There’s a special place in hell for whoever stole a $40,000 handicapped-accessible van from a Denver nonprofit, and used it to smash into a bike shop.

According to the local sheriff, an 81-year old Michigan man was killed when he tried to jump a curb with his adult tricycle, then tipped over and fell into the street, where he was run over by a semi. No, really, that doesn’t strain credibility at all — especially when getting right hooked by the truck driver seems a lot more likely.

One kindhearted person gave a bike to another. A Tennessee police chief gave one of the department’s extra bicycles to a young woman, after she gave hers to a coworker who needed it more.

A Knoxville TN law firm is looking for plaintiffs to sue bike helmet makers who don’t include MIPS or Wave Cel tech on every model.

Once again, wealthy New York condo owners have sued — and lost — in an attempt to block a new bike lane that would result in the loss of 400 parking spaces.

New Yorkers remember artist and yogi Em Samolewicz, the city’s 18th bicycling victim this year, as a gentle, kind soul and a magical creature; Gothamist says the city is doing basically nothing to keep riders like her from getting fatally doored.

New York Mayor Bill de Blasio may not have a chance in hell of becoming president, but we shouldn’t laugh off his call for a nationwide Vision Zero. Even if it doesn’t seem to be working so well in his own city right now.

A New Jersey bike rider learns the hard way to always secure your empty heroin packets before you pull out your ID for the cops.

The lawyer for a driver accused of killing a man and woman when he plowed into a group of nine bike riders near a New Orleans Mardi Gras parade will stipulate that he was driving drunk when he hit them, virtually guaranteeing his conviction on two counts of vehicular homicide and 14 other charges. But they dispute that his blood alcohol level was over .20, would could result in 60 years behind bars.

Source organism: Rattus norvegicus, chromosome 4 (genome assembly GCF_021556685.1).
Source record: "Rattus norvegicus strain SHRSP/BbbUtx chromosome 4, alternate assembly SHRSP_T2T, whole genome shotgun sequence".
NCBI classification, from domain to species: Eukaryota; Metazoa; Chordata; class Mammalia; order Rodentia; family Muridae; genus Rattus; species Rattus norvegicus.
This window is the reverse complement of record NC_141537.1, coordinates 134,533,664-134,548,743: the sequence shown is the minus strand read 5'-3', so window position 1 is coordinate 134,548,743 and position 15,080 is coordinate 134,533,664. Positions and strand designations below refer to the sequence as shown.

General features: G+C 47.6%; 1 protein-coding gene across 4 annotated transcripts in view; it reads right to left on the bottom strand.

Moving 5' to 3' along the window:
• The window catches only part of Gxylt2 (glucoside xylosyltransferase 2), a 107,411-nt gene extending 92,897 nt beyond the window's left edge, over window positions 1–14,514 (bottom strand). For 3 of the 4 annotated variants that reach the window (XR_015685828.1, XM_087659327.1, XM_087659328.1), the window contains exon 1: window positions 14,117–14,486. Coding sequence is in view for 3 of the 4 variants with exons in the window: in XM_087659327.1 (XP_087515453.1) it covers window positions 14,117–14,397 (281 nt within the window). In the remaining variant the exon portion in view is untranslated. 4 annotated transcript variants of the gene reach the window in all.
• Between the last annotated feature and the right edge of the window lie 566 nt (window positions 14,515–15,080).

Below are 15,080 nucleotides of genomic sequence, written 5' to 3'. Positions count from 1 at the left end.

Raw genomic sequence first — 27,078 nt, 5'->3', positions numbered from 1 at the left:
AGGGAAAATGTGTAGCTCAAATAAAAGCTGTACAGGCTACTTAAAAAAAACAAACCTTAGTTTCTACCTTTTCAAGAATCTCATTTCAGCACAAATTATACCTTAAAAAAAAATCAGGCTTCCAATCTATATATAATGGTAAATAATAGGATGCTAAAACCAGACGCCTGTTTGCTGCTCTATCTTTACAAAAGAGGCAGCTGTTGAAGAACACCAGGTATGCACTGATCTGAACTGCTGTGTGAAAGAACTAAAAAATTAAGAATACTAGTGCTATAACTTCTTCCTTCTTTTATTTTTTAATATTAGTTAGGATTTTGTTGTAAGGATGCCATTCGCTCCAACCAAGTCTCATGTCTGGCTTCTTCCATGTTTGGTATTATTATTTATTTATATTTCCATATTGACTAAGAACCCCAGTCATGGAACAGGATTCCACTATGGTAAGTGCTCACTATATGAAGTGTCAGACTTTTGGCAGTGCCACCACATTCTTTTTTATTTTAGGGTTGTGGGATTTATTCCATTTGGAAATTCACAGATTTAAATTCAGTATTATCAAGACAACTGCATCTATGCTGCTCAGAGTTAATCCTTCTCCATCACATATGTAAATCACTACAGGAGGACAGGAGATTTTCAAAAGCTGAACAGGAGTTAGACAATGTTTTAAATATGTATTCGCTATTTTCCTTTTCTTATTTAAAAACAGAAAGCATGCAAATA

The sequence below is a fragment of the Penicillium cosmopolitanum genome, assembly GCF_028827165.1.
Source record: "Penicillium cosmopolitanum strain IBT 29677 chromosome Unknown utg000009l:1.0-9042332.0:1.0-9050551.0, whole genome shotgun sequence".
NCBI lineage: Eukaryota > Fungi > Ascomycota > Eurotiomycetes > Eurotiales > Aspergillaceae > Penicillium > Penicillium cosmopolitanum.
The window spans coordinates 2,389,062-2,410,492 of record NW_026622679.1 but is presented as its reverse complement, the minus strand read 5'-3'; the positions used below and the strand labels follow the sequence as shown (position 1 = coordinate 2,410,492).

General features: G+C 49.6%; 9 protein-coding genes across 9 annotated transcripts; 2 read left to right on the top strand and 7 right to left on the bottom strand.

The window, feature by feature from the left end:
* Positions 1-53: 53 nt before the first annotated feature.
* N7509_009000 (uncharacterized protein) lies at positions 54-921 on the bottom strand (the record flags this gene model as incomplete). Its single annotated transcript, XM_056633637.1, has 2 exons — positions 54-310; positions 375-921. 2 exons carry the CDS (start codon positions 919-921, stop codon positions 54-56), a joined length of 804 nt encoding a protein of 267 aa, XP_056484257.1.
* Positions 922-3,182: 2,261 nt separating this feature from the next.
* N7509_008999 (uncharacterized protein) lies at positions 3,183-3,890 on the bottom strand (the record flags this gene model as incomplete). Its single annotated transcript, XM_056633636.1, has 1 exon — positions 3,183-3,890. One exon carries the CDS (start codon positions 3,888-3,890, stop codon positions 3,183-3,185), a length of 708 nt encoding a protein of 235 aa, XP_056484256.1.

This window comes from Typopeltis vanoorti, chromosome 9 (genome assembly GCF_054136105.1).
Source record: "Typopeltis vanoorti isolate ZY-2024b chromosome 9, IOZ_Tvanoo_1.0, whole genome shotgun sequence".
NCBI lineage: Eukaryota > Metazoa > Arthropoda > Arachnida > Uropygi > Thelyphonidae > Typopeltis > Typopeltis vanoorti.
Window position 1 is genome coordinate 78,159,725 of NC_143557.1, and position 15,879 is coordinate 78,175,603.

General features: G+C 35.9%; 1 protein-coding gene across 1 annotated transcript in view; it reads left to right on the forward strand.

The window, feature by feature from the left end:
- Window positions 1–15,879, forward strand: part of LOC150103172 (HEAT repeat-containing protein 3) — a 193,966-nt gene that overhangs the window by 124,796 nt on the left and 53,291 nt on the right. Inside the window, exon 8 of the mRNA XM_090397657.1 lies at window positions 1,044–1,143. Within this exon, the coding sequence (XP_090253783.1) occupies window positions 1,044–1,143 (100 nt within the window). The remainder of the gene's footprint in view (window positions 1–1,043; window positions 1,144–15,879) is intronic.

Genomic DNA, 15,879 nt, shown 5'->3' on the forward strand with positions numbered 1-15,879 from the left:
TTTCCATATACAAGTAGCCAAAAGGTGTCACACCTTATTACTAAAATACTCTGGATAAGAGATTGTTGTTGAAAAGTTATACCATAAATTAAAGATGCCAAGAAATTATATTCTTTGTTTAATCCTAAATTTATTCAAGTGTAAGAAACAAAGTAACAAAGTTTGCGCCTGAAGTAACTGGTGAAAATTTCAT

International

Bike experts say the city’s new network of bikeways explains why bicycling has increased London, despite dropping in the rest of England.

New British Prime Minister Boris Johnson says his favorite thing is his bike hemet, which he always keeps with him in case a sudden urge to ride should strike.

South African police have opened a murder investigation after a popular local character known as Santa on a Bicycle died after spending four days lying in a ditch.

A New Zealand website says it’s time to give the streets back to children and protect the most vulnerable road users.

Brisbane, Australia opens a new inner-city protected bike lane five years after a woman was killed riding her bike there. So once again, someone has to die before officials actually do something to improve safety.

An Australian study says the way to reduce car congestion and pollution is to eliminate parking spaces.

 

Competitive Cycling

It’s not just the pros who are tough. A 19-year old Nebraska woman finished a triathlon in just over two hours, despite two broken arms suffered when she collided with another rider during the cycling portion of the race — then still had to ride the last ten miles, and run another three.

The future of American cycling may involve getting dirty on mountain bikes.

Cyclist looks at how much Egan Bernal was paid for winning the Tour de France.

 

Finally…

Nothing amuses small minds and motorists like epic bike fails. Probably not the best idea to ride your bike over a cop who pulls you over for not having lights — or urge a cop to tase you when he stops to help after an apparent drunken bike crash.

Congratulations, we’re all superfluous now.

And if you’re going to have sex with your bike, bring plenty of lube so nothing gets stuck.

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Let me offer a belated but heartfelt thank you to Mark Jones for his generous donation to help keep BikinginLA coming your way, and to Matthew Robertson for his equally generous monthly contribution. 

Donations of any amount are always appreciated, whether to help support this site or defray the Corgi’s mounting medical bills.

Especially now.

Morning Links: The Cannibal comes to Culver City, San Fran debates stop signs, and ride the coast with Calbike

Los Angeles is getting another bike-friendly restaurant.

Following in the footsteps — or pedal strokes, perhaps — of Pedalers Fork in Calabasas and Frogtown’s Spoke Bicycle Café, New York-based The Cannibal is opening a West Coast outpost in Culver City.

According to the LA Times, bike racing co-owner Christian Pappanicholas promises a meat-forward beer and butcher-focused menu, as well as rice-based energy bars and musette bags for riders on the go.

There’s even a bike valet. And if you show up in your full riding kit, your second beer is free.

So expect to see a few wobbly spandex-clad riders making their way past Sony Studios.

Although we may have to talk to him about showing people who ride in street clothes a little love, too.

And the name is not a not to Hannibal Lector or the Donner Party, but rather, a reference to the great Eddy Merckx .